The official events commemorating the Holocaust or Shoah – the systematic slaughter of the Jews in Europe in the course of World War 2 – began at Yad Vashem at 8:00 PM Sunday.
After more than a millennium in which they lived in Europe – often persecuted, sometimes thriving – the Jews of the continent were rounded up systematically by Germany and methodically put to death. For years before their annihilation in death camps too ghastly to imagine, they were starved and humiliated, yet they managed to put up a fight in places such as the Warsaw and Vilnius ghettos, and even inside the death camps of Sobibor, Treblinka and Auschwitz.
German soldiers and their collaborators in France, Poland, Rumania, Hungary, the Ukraine and elsewhere in Germany's temporary “Third Reich” empire were responsible for some of the worst atrocities on record, against a people who were unarmed and without a state of their own. A race theory was propounded and anyone with Jewish ancestry was reviled and persecuted – as were gypsies, homosexuals, and the mentally and physically ill.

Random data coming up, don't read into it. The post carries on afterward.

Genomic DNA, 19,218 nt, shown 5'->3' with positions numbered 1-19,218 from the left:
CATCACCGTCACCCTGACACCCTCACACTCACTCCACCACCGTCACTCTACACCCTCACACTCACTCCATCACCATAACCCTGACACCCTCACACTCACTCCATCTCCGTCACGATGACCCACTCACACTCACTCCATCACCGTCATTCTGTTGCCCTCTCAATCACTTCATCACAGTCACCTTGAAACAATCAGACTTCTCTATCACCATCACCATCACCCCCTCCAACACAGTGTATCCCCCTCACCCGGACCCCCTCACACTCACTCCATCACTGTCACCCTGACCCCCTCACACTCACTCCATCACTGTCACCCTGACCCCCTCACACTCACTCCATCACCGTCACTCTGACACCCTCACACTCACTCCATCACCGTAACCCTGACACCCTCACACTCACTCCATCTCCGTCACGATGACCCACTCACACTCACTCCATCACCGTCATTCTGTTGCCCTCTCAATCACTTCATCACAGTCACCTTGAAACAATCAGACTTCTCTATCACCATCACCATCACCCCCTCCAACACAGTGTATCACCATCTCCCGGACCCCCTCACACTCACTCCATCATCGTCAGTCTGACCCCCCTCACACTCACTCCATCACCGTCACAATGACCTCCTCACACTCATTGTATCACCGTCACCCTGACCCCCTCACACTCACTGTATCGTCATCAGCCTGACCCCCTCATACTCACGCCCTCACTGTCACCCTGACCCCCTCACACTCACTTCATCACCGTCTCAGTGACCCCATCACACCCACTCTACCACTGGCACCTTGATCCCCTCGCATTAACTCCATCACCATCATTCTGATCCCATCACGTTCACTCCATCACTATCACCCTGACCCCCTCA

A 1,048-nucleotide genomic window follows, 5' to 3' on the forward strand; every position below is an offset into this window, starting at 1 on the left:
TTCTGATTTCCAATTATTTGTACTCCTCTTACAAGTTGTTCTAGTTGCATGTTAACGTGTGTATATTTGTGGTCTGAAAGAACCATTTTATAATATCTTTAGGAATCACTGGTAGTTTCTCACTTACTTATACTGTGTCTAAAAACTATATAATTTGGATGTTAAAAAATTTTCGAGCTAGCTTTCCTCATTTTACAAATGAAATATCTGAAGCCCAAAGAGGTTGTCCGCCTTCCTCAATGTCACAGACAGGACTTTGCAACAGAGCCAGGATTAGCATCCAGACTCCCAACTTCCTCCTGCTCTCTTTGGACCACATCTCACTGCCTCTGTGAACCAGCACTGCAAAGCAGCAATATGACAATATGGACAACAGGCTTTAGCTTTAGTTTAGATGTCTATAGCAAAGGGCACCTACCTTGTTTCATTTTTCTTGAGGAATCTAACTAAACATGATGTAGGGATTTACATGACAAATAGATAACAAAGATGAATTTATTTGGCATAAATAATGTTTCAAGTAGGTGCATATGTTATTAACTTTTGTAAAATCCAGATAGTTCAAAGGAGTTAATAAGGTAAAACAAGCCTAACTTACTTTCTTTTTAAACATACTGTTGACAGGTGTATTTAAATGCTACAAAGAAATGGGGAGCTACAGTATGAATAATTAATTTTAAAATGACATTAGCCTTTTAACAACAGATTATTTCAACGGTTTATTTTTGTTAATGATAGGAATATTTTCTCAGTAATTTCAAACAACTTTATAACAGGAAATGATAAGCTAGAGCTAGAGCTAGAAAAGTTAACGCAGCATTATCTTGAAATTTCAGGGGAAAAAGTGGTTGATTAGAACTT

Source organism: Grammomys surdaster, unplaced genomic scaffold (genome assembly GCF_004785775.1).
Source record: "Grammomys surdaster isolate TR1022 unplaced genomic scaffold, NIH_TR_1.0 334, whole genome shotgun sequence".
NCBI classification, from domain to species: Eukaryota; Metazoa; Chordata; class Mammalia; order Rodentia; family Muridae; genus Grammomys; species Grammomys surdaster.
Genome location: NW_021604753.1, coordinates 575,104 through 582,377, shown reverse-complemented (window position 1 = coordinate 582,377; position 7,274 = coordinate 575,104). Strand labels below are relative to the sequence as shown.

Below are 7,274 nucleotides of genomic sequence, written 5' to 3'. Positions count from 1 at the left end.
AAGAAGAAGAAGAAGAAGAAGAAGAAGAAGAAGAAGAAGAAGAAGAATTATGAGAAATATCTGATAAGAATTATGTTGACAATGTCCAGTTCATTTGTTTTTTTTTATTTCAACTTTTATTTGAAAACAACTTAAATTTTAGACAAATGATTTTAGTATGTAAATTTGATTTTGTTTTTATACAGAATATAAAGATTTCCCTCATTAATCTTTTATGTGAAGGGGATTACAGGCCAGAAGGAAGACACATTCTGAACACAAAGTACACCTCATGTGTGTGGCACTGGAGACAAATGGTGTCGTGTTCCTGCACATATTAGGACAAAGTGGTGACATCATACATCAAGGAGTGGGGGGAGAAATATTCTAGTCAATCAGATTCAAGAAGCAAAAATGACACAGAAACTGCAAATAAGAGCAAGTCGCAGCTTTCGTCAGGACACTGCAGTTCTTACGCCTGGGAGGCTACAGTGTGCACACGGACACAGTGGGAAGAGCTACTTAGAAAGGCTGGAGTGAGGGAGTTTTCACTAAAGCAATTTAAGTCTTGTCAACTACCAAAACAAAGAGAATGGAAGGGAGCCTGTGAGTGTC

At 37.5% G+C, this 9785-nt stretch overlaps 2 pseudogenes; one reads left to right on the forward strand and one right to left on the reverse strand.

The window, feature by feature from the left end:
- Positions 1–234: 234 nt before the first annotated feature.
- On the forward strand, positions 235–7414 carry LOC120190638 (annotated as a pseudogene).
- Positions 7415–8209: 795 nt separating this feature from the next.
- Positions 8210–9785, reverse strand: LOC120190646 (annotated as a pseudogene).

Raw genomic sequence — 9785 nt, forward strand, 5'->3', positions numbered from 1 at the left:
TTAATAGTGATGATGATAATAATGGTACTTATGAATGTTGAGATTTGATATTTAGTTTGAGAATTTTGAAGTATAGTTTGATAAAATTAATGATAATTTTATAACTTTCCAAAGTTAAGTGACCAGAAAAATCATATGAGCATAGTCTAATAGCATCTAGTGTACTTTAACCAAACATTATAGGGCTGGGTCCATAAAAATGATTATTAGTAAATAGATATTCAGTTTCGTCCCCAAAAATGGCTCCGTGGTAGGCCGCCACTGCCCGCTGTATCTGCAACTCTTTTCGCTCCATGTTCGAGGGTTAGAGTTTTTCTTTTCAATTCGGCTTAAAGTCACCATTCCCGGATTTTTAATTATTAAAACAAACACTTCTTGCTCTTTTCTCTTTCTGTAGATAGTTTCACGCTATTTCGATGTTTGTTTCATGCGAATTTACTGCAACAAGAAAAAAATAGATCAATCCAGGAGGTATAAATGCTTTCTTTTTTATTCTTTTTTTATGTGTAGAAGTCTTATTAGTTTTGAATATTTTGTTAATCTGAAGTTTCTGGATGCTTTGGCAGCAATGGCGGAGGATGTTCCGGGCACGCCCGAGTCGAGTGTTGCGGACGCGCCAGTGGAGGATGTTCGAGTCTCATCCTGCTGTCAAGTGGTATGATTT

Two thirds of Europe's Jews, 6 million victims including 1.5 million children, were murdered by the Nazi regime which feared them more than it did the world's most formidable armies. Trains carrying Jewish men, women and children to the slaughter received priority over those shipping men and arms to the front even when Germany's military situation was deteriorating.
65 years after the liberation of the last death camp, the Jewish people in Israel alone numbers over 5.6 million strong. Its army is feared throughout the region and is said to be armed with the world's most potent weapons. The grandsons of Holocaust survivors are its generals, educated from childhood to remember the horror and to say “Never again!”.
Jews rounded up for transport to slaughter.
IAF F-15D over Auschwitz (file)
Baruch atem b'Shem, Yeshua